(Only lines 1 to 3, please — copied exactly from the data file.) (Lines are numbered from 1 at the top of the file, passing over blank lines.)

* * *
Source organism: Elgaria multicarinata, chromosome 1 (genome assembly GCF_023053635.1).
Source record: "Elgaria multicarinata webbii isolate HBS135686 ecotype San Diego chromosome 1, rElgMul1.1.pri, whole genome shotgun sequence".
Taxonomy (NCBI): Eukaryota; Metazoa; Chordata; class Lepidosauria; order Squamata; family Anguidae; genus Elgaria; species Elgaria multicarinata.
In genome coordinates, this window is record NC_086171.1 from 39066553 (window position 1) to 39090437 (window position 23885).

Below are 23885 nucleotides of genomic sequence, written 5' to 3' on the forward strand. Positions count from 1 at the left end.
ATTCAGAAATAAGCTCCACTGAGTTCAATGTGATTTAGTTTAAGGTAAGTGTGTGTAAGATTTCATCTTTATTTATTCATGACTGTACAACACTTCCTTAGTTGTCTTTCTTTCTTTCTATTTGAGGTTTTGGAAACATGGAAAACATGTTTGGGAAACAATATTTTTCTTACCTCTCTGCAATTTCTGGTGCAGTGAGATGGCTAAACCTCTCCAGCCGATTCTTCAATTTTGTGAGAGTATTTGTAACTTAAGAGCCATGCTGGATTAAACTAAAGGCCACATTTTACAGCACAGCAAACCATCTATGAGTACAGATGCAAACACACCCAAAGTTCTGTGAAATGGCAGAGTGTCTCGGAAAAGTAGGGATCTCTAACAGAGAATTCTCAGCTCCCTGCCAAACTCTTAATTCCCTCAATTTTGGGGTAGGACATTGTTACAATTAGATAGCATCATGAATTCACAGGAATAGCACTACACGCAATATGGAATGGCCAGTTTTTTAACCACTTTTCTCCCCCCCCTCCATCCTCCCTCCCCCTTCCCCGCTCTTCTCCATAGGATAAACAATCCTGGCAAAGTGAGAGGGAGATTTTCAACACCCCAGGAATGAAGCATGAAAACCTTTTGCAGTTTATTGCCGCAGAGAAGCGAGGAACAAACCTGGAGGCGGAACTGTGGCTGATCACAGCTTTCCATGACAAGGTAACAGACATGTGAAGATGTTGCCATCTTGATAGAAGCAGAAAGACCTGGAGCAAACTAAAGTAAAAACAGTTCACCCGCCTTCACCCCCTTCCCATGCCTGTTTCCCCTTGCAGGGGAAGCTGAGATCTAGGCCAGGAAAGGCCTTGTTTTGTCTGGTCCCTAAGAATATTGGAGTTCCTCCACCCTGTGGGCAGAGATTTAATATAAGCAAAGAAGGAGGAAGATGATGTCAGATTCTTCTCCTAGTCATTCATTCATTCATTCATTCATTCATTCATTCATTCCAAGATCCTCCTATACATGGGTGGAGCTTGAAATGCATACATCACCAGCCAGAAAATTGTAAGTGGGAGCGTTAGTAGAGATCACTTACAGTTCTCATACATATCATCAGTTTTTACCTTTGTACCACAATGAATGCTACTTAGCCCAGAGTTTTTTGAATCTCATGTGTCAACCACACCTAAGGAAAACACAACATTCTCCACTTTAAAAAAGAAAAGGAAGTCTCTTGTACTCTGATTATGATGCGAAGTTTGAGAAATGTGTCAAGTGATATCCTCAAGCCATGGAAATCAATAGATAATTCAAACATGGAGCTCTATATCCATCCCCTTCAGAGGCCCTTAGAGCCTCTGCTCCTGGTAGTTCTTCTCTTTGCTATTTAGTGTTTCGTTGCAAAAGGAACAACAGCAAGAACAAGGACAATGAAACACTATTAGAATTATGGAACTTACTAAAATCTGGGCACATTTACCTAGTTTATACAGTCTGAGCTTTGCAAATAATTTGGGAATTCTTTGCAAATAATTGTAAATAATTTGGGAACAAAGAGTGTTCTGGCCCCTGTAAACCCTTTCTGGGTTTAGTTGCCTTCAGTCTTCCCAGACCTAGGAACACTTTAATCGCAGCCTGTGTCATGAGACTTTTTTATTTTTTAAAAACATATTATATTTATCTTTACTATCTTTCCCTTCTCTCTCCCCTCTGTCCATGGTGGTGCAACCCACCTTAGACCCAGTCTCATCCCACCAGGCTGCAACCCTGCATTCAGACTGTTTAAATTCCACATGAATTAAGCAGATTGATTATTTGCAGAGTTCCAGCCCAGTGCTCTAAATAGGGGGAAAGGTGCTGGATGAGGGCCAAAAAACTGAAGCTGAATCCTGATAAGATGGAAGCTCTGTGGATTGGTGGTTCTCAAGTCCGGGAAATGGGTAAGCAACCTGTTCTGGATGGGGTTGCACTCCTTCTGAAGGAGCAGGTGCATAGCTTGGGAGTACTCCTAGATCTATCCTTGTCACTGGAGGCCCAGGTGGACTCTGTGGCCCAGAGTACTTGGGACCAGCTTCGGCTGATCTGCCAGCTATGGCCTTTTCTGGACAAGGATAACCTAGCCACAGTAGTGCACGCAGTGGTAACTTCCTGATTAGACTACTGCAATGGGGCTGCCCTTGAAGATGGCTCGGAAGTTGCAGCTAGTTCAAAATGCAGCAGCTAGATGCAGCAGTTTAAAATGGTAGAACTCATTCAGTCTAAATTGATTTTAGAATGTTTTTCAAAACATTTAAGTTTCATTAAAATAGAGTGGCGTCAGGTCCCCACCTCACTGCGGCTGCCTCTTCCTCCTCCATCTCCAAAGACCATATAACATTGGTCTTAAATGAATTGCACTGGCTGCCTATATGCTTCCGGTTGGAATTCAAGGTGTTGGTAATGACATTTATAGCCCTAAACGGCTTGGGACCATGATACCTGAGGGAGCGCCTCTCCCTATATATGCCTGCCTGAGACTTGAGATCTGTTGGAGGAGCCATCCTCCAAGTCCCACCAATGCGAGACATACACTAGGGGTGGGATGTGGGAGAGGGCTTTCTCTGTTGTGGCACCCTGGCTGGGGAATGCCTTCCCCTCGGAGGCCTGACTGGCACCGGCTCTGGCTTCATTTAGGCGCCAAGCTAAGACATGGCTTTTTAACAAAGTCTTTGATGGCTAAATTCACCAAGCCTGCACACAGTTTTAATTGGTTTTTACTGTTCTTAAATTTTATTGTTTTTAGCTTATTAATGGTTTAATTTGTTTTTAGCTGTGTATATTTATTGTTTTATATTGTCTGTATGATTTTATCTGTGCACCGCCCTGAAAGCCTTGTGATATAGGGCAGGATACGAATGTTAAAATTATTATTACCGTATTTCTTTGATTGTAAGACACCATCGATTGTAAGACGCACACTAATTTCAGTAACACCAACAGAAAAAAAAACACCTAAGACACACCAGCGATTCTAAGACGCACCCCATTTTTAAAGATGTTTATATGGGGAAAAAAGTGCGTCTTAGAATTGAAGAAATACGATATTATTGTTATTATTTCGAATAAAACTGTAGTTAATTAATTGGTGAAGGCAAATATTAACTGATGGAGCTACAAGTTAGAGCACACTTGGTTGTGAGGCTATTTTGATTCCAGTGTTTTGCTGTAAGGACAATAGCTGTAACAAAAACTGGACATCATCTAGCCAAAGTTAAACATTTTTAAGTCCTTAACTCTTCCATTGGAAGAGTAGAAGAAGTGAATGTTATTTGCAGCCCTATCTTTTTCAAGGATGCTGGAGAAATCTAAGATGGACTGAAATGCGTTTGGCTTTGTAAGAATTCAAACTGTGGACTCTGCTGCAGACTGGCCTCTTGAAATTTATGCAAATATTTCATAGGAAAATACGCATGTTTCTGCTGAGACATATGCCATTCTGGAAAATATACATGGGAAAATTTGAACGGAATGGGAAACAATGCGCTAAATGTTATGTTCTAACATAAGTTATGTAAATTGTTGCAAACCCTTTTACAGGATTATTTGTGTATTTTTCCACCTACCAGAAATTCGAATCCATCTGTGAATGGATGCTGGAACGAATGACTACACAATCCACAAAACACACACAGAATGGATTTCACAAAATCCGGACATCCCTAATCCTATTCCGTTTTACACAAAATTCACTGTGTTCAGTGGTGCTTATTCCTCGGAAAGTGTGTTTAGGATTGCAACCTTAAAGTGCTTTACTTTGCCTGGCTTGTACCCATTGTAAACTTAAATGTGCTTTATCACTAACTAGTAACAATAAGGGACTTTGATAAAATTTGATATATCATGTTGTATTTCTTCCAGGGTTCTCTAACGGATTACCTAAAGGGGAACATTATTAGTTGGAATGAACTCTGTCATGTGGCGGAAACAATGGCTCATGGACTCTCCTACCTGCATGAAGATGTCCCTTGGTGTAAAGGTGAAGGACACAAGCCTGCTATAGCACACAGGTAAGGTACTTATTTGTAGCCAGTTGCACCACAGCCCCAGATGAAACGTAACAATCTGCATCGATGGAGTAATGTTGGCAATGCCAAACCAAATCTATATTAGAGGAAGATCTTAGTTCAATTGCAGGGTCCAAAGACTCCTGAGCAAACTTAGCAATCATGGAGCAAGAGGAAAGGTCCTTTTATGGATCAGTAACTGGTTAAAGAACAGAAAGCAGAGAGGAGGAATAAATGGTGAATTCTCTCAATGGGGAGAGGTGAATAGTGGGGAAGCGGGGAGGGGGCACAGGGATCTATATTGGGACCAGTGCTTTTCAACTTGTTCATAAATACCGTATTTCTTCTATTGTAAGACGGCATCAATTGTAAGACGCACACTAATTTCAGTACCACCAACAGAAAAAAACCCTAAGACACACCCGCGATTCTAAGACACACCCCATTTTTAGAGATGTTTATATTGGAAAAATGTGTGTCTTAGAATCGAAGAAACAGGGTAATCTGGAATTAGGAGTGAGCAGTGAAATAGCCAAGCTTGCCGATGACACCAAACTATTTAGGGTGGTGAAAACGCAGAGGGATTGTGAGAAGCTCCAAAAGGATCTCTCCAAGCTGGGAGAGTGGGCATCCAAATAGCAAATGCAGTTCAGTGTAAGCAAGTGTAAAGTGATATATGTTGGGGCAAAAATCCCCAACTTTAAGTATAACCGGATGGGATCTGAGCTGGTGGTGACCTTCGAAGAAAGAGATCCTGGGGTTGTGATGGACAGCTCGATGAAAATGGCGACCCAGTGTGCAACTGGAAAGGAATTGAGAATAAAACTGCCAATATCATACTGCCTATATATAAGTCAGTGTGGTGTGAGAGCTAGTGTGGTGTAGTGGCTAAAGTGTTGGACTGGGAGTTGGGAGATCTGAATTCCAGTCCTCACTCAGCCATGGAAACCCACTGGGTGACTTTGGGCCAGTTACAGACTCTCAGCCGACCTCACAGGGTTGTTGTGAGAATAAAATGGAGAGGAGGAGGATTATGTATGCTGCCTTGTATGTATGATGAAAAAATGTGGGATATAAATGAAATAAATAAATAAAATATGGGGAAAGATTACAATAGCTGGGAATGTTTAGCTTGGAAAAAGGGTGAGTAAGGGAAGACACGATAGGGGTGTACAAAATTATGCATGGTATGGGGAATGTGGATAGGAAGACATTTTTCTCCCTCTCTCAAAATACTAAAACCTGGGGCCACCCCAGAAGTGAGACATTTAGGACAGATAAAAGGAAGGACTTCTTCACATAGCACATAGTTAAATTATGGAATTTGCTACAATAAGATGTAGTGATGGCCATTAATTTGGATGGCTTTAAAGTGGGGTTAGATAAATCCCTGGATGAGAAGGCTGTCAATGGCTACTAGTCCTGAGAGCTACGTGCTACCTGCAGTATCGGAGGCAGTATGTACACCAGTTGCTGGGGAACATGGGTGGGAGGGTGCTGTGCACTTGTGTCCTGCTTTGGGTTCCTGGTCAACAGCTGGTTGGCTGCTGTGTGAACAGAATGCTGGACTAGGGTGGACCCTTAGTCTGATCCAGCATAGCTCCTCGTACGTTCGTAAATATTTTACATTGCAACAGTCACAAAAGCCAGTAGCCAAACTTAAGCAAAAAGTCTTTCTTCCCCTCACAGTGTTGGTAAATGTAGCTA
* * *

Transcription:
Source organism: Elgaria multicarinata, chromosome 1 (genome assembly GCF_023053635.1).
Source record: "Elgaria multicarinata webbii isolate HBS135686 ecotype San Diego chromosome 1, rElgMul1.1.pri, whole genome shotgun sequence".
Taxonomy (NCBI): Eukaryota; Metazoa; Chordata; class Lepidosauria; order Squamata; family Anguidae; genus Elgaria; species Elgaria multicarinata.